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Game addiction

Manju George, Shreemit Maheshwari, Suhas Chandran, Suman S Rao, Manohar J Shivanand, T S Sathyanarayana Rao
Addiction is the term employed not only for excess consumption of substances, but also for problem behaviours like eating disorders, pathological gambling, computer addiction and pathological preoccupation with video games and sexual acts. No clear diagnostic criterion has been established with validity for behavioral addictions. Sexual addiction, including addiction to pornography is not included as a separate entity because of a lack of strong empirical evidence in this area. Different scales can be used for assessment of sexual addiction...
February 2018: Indian Journal of Psychiatry
Antonius J van Rooij, Christopher J Ferguson, Michelle Colder Carras, Daniel Kardefelt-Winther, Jing Shi, Espen Aarseth, Anthony M Bean, Karin Helmersson Bergmark, Anne Brus, Mark Coulson, Jory Deleuze, Pravin Dullur, Elza Dunkels, Johan Edman, Malte Elson, Peter J Etchells, Anne Fiskaali, Isabela Granic, Jeroen Jansz, Faltin Karlsen, Linda K Kaye, Bonnie Kirsh, Andreas Lieberoth, Patrick Markey, Kathryn L Mills, Rune Kristian Lundedal Nielsen, Amy Orben, Arne Poulsen, Nicole Prause, Patrick Prax, Thorsten Quandt, Adriano Schimmenti, Vladan Starcevic, Gabrielle Stutman, Nigel E Turner, Jan van Looy, Andrew K Przybylski
We greatly appreciate the care and thought that is evident in the 10 commentaries that discuss our debate paper, the majority of which argued in favor of a formalized ICD-11 gaming disorder. We agree that there are some people whose play of video games is related to life problems. We believe that understanding this population and the nature and severity of the problems they experience should be a focus area for future research. However, moving from research construct to formal disorder requires a much stronger evidence base than we currently have...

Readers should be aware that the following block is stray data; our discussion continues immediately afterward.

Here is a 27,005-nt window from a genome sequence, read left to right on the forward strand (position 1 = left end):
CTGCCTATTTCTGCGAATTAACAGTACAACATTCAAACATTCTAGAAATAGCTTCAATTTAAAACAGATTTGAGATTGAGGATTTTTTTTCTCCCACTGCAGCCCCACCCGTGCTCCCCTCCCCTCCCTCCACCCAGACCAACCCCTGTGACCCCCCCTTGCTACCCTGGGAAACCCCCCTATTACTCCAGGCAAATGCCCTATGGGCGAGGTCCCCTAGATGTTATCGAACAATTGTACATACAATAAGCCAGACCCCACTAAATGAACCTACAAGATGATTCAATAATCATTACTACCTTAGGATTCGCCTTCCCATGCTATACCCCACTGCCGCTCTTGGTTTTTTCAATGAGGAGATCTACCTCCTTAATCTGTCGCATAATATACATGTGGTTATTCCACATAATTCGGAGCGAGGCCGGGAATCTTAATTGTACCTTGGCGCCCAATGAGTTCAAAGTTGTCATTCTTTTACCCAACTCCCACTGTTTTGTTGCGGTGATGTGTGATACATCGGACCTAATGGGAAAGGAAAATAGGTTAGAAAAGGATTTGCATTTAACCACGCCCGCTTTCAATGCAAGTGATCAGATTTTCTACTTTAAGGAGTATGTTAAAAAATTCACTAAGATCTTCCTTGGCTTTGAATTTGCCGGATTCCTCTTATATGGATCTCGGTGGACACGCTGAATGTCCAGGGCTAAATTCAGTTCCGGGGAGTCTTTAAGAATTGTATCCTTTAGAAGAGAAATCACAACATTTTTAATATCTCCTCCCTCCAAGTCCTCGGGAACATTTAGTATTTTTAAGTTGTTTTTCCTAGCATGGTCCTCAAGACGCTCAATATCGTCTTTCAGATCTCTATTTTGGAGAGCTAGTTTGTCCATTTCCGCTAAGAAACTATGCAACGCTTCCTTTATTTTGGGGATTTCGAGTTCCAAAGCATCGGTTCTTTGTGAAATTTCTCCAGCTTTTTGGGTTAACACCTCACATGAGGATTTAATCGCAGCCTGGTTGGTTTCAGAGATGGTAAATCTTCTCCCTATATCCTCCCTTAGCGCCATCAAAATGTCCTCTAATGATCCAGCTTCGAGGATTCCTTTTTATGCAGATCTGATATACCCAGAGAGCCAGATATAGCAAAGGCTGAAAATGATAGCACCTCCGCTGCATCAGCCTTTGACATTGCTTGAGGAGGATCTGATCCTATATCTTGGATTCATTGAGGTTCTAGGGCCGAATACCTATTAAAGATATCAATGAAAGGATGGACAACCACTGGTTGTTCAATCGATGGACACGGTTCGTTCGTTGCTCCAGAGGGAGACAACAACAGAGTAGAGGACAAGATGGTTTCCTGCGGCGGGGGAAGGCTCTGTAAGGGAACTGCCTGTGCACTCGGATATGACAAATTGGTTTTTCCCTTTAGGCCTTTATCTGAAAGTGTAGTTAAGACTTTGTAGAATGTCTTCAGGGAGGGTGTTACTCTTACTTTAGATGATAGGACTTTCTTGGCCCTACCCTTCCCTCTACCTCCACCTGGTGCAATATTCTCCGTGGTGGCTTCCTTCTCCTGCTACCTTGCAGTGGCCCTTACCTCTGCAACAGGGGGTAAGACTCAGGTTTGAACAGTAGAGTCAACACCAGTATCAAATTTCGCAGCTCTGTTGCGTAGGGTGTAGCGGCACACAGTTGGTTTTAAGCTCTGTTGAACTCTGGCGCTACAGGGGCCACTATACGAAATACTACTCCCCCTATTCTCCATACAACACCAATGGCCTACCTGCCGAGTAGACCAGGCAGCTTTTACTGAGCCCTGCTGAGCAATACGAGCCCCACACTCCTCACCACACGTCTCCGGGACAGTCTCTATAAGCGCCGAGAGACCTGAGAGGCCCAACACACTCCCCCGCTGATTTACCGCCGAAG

March 13, 2018: Journal of Behavioral Addictions
Jory Deleuze, Jiang Long, Tie-Qiao Liu, Pierre Maurage, Joël Billieux
A criticism of current diagnostic approaches to gaming disorder is that they fail to take into account that high and repeated engagement is not problematic per se, nor is it necessarily associated with adverse consequences. To tackle this controversy, we used Confirmatory Factor Analysis (CFA) to test, in regular gamers (N = 268), whether high (but healthy) engagement can be distinguished from problematic engagement by using the Addiction-Engagement Questionnaire (Charlton & Danforth, 2007). We then tested whether differential relationships exist between the engagement and addiction constructs, DSM-5 criteria for Internet gaming disorder (IGD), and psychological factors linked to gaming use and misuse (self-reported impulsivity, motives to play, and depression)...
February 27, 2018: Addictive Behaviors
Verena Vogel, Ines Kollei, Theodora Duka, Jan Snagowski, Matthias Brand, Astrid Müller, Sabine Loeber
At present, there is a considerable lack of human studies that investigated the impact of conditioned cues on instrumental responding although these processes are considered as core mechanisms contributing to the development and maintenance of addictive behaviours. No studies are available that assessed these processes with regard to Internet gaming or Internet shopping applications. We thus developed a Pavlovian-to-instrumental transfer (PIT)-Paradigm implementing appetitive stimuli related to Internet gaming and Internet shopping applications and investigated whether an outcome-specific PIT-Effect is observed...
March 6, 2018: Behavioural Brain Research
Hyera Ryu, Ji-Yoon Lee, Aruem Choi, Sunyoung Park, Dai-Jin Kim, Jung-Seok Choi
Background: This study aimed to explore relationships between impulsivity, interpersonal relationships, depression, and Internet Gaming Disorder (IGD) symptoms. Methods: A total of 118 young adults participated in this study: 67 IGD patients who met five or more of the DSM-5 diagnostic criteria for IGD and 56 healthy controls. We administered questionnaires to assess IGD symptoms (Young's Internet Addiction Test; Y-IAT), impulsivity (Barratt Impulsiveness Scale; BIS-11), interpersonal relationship (Relationship Change Scale; RCS), and depression (Beck Depression Inventory; BDI)...
March 6, 2018: International Journal of Environmental Research and Public Health
David N Greenfield
Internet and video game addiction has been a steadily developing consequence of modern living. Behavioral and process addictions and particularly Internet and video game addiction require specialized treatment protocols and techniques. Recent advances in addiction medicine have improved our understanding of the neurobiology of substance and behavioral addictions. Novel research has expanded the ways we understand and apply well-established addiction treatments as well as newer therapies specific to Internet and video game addiction...
April 2018: Child and Adolescent Psychiatric Clinics of North America